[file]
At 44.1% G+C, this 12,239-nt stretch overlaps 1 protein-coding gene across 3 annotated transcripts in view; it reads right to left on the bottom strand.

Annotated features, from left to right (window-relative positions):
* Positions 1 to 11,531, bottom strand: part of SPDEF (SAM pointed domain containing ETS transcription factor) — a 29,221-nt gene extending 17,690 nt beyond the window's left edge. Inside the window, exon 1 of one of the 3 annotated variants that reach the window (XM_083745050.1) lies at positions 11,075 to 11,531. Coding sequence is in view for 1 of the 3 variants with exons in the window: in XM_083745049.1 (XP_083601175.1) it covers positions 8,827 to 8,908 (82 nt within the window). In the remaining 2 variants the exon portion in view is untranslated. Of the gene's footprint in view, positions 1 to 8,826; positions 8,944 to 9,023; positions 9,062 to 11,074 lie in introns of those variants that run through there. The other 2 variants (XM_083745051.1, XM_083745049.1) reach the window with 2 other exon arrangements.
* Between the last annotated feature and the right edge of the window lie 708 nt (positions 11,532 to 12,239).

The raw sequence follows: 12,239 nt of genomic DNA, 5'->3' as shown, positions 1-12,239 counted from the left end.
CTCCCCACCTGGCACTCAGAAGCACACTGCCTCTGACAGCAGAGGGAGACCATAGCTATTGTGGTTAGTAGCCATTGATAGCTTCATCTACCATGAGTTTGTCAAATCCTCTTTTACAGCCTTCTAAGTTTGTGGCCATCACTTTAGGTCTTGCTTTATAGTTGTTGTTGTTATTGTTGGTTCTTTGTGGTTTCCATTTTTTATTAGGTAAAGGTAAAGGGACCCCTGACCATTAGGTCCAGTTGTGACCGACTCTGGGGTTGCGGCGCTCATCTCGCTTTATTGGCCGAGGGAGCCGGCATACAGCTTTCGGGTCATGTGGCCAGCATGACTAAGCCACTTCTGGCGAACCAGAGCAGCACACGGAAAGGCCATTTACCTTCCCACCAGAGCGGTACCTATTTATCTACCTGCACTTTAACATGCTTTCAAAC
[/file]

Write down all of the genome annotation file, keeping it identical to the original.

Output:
At 44.1% G+C, this 12,239-nt stretch overlaps 1 protein-coding gene across 3 annotated transcripts in view; it reads right to left on the bottom strand.

Annotated features, from left to right (window-relative positions):
* Positions 1 to 11,531, bottom strand: part of SPDEF (SAM pointed domain containing ETS transcription factor) — a 29,221-nt gene extending 17,690 nt beyond the window's left edge. Inside the window, exon 1 of one of the 3 annotated variants that reach the window (XM_083745050.1) lies at positions 11,075 to 11,531. Coding sequence is in view for 1 of the 3 variants with exons in the window: in XM_083745049.1 (XP_083601175.1) it covers positions 8,827 to 8,908 (82 nt within the window). In the remaining 2 variants the exon portion in view is untranslated. Of the gene's footprint in view, positions 1 to 8,826; positions 8,944 to 9,023; positions 9,062 to 11,074 lie in introns of those variants that run through there. The other 2 variants (XM_083745051.1, XM_083745049.1) reach the window with 2 other exon arrangements.
* Between the last annotated feature and the right edge of the window lie 708 nt (positions 11,532 to 12,239).

The raw sequence follows: 12,239 nt of genomic DNA, 5'->3' as shown, positions 1-12,239 counted from the left end.
CTCCCCACCTGGCACTCAGAAGCACACTGCCTCTGACAGCAGAGGGAGACCATAGCTATTGTGGTTAGTAGCCATTGATAGCTTCATCTACCATGAGTTTGTCAAATCCTCTTTTACAGCCTTCTAAGTTTGTGGCCATCACTTTAGGTCTTGCTTTATAGTTGTTGTTGTTATTGTTGGTTCTTTGTGGTTTCCATTTTTTATTAGGTAAAGGTAAAGGGACCCCTGACCATTAGGTCCAGTTGTGACCGACTCTGGGGTTGCGGCGCTCATCTCGCTTTATTGGCCGAGGGAGCCGGCATACAGCTTTCGGGTCATGTGGCCAGCATGACTAAGCCACTTCTGGCGAACCAGAGCAGCACACGGAAAGGCCATTTACCTTCCCACCAGAGCGGTACCTATTTATCTACCTGCACTTTAACATGCTTTCAAAC